Judge David P. Yaffe — Perched on a Throne in ‘Wonderland’
I’m not exactly objective when it comes to Los Angeles Superior Court Judge David P. Yaffe. I can’t stand him.
I’ve appeared before him in three cases. (The Daily Journal Corporation sought to wrest a City of Los Angeles contract from the Metropolitan News Company, and lost; MNC pushed for rescission of two County of Los Angeles contracts awarded to DJC, and lost.)
Too, I’ve viewed Yaffe’s handling of numerous other cases with which I’ve been unconnected. I commented in a column on Sept. 15 on one proceeding I viewed while waiting for a matter to be called; Yaffe imposed a $200 sanction on a plaintiff’s lawyer for not giving notice of a status conference to lawyers for the other parties. The problem was that there were no other attorneys of record in the case. And Yaffe imposed that sanction on Aug. 24 notwithstanding that one day after he issued an OSC re sanction on July 26, the Court of Appeal, in a published opinion, invalidated a sanction meted out under identical circumstances.
From what I’ve observed, Yaffe does, to his credit, read the briefs. And he has a substantial quantum of law memorized.
To his discredit, however, he’s a nasty and arrogant SOB.
I have witnessed his outbursts. They are frequent. But they are directed selectively. An attorney with graying hair who’s a member of a top-notch firm is not going to be the object of his wrath; a pro per or a young sole practitioner is. Conduct so innocuous as speaking the words, “Your honor may I interject?” may trigger a quickie tantrum, depending on the status of the person doing the interrupting.
And I’ve observed Yaffe’s quirks. Chief among the quirks is that he indulges in a fantasy of infallibility. He decides cases on bases not advanced by the parties, but conjured up by himself, and does not permit an opportunity to brief the propositions he’s interjected. After all, a proposition spawned by David P. Yaffe could not possibly be wrong.
My negative perception of this jurist, I have found, is shared by others. If I bring up the topic of David Yaffe in conversations, I hear comments such as “he’s crazy” and “he’s a contrarian son of a bitch.” (Each of the persons so labeling Yaffe is a leading practitioner.) A Superior Court judge told me he avoided talking with Yaffe at a judges’ event, saying, “I would have puked all over him.”
I sent out questionnaires on Yaffe to various lawyers seeking their evaluations of the judge. Some filled out the questionnaires and returned them, others telephoned, and one wrote a letter. Most requested anonymity.
Below are some of the comments I received by phone.
•Ronald M. Cole of the Irvine law firm of Palmieri, Tyler, Wiener, Wilhelm & Waldron appeared before Yaffe in a writ proceeding to force a government agency to pay the balance of the judgment in an inverse condemnation case.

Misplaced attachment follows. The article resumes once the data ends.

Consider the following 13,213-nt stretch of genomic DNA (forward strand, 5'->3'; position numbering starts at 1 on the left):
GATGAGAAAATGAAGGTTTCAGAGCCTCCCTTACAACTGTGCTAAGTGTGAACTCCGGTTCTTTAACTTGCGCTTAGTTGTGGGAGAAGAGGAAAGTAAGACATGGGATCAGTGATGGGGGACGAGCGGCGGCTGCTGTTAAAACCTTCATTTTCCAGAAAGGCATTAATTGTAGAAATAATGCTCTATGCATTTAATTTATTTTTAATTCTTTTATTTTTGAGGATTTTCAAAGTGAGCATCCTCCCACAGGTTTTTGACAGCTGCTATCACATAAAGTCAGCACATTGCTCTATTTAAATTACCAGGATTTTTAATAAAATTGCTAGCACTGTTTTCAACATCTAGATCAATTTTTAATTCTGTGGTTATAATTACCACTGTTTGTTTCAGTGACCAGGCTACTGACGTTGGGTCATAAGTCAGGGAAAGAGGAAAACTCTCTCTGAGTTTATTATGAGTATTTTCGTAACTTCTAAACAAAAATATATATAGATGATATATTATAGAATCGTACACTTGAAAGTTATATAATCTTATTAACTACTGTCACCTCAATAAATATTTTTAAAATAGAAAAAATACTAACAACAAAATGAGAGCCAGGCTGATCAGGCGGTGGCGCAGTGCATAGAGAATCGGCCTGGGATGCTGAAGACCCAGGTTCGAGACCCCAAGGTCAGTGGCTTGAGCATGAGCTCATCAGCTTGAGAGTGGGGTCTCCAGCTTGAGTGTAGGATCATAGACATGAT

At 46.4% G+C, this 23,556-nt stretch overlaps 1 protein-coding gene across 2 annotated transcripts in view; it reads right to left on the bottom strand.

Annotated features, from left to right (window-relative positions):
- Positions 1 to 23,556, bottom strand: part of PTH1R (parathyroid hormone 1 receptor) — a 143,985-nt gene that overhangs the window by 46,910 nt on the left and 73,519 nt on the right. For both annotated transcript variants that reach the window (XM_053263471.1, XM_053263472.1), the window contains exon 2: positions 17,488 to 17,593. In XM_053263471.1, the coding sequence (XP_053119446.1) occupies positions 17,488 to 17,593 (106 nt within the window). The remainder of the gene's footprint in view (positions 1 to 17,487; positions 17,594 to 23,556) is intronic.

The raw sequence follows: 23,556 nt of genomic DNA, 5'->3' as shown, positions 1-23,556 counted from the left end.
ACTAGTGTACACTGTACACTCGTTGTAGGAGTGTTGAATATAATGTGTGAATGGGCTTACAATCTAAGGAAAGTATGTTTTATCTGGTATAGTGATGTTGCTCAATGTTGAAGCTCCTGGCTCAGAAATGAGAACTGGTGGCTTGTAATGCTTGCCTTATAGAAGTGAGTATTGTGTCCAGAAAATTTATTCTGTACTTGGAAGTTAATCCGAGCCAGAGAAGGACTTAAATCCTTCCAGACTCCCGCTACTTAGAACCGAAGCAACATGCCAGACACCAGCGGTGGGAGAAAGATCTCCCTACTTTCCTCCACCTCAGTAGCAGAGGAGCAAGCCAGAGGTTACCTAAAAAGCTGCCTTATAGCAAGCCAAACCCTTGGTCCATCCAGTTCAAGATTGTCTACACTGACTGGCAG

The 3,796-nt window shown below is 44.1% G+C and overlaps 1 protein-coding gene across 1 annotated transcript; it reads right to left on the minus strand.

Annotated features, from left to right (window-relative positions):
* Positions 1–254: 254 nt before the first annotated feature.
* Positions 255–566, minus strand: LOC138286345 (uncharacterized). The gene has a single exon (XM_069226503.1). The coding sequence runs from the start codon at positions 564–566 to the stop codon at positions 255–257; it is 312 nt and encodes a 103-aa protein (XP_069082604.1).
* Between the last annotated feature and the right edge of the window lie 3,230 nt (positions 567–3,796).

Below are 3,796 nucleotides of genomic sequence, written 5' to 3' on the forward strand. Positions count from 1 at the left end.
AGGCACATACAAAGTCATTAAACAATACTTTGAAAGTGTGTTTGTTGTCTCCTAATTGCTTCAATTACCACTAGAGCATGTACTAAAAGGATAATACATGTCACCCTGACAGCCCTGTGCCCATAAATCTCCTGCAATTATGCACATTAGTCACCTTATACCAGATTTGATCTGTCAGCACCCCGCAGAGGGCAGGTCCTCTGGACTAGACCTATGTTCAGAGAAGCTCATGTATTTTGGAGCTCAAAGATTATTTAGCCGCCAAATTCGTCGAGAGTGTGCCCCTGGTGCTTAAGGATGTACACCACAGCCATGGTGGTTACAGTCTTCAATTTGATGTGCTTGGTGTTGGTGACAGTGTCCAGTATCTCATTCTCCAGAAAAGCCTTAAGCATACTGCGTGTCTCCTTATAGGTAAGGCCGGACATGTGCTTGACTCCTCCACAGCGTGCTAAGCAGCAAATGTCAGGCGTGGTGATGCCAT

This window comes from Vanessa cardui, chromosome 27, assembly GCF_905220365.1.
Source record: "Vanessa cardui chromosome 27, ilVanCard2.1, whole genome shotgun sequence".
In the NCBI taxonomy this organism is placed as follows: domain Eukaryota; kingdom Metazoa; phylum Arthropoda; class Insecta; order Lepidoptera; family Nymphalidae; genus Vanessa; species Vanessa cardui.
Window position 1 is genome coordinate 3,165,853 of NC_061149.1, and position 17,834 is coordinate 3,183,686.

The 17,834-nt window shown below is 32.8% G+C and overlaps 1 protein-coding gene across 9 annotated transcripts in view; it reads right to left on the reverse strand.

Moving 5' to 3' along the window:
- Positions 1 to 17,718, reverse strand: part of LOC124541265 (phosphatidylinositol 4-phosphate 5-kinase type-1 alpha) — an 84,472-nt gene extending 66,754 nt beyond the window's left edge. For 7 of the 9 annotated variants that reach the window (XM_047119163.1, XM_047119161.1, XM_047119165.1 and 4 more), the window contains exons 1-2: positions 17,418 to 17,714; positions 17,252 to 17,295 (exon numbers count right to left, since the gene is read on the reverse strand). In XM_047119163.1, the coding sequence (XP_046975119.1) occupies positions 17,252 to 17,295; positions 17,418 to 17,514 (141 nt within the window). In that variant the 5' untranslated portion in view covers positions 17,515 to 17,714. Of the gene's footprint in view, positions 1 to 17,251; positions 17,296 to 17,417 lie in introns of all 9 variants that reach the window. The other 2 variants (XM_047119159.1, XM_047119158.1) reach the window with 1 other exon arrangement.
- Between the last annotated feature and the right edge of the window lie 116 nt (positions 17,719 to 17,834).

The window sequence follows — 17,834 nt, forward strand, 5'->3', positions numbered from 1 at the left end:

Having observed the judge’s handling of various cases on a number of occasions, Cole credits Yaffe with being a “pretty knowledgeable guy” who “must work pretty hard.” The lawyer continues:
“But he’s so irascible and so unpredictable and so strange.”
Cole recounts that when he was arguing in favor of an attorney-fee award in the case, Yaffe told him he understood the equities and would make the award if he could, but that he feared the Court of Appeal would reverse him if he did.
The judge struck $84,405 in attorney fees and $845.70 in costs from the cost bill; Cole appealed on behalf of his client; the Court of Appeal on Jan. 30 reversed. The case is Downen’s, Inc. v. City of Hawaiian Gardens Development Agency (2001) 86 Cal.App.4th 856. Div. Six of this district, in an opinion by Presiding Justice Arthur Gilbert, remanded the case “for an award of reasonable litigation expenses incurred in this action, including those incurred on appeal.” (In fairness to Yaffe, Gilbert did say that there were two ways the applicable statute could be interpreted, “neither of which is unreasonable.”)
Cole says that on remand, he will disqualify Yaffe pursuant to Code of Civil Procedure §170.6—and adds he’ll do that in any future case assigned to that department.
“I just don’t think I could put another client at risk to his capriciousness,” Cole remarks.
•An attorney who lost one, won one in Yaffe’s courtroom found the judge “emotionally cold.” He aptly summed up Yaffe, both in terms of his imperiousness and his idiosyncratic approach by saying:
“It’s almost like he was speaking from a throne—in ‘Alice in Wonderland.’ ”
He recounts seeing Yaffe reduce a young lawyer to tears, saying that the man “was begging for mercy and he wasn’t getting it.”
And he tells of Yaffe dealing with a pro per seeking a temporary restraining order to block a foreclosure sale of her home: she insisted she had made a payment; Yaffe said it wasn’t alleged in her declaration; the woman said she could run home and bring back a receipt; Yaffe said if it wasn’t in her declaration, it didn’t count.